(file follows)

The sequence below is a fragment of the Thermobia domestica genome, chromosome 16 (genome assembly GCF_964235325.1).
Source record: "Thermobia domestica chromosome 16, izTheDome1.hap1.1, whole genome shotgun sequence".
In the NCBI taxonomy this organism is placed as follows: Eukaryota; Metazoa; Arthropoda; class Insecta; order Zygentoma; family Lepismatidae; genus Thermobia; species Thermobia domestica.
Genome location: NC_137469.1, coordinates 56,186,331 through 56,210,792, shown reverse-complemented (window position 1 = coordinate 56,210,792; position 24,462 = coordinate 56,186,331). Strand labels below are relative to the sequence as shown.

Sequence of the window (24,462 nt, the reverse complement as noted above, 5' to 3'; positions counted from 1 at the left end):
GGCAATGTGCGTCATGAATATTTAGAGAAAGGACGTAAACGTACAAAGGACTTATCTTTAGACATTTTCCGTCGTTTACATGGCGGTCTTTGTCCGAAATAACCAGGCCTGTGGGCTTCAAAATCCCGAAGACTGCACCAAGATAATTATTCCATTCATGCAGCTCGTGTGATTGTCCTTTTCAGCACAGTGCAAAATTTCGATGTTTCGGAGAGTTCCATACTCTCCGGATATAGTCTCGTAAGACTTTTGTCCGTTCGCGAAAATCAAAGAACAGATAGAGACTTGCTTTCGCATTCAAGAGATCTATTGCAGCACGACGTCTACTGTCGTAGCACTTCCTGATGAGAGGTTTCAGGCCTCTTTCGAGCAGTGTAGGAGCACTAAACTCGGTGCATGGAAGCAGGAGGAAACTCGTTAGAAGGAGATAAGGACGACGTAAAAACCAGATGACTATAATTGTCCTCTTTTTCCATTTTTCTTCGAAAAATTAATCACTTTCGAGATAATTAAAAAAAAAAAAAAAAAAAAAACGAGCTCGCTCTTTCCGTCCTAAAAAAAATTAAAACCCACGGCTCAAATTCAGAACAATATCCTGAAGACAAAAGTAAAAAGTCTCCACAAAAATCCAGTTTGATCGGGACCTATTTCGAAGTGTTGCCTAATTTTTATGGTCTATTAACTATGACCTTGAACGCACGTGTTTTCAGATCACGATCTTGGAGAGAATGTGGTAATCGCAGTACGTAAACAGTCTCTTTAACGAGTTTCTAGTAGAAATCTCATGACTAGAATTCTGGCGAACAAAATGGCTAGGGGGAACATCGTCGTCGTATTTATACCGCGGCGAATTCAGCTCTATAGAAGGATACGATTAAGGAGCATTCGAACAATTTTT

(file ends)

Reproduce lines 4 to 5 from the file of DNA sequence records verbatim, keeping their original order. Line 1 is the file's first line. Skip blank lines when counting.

Genome location: NC_137469.1, coordinates 56,186,331 through 56,210,792, shown reverse-complemented (window position 1 = coordinate 56,210,792; position 24,462 = coordinate 56,186,331). Strand labels below are relative to the sequence as shown.

Sequence of the window (24,462 nt, the reverse complement as noted above, 5' to 3'; positions counted from 1 at the left end):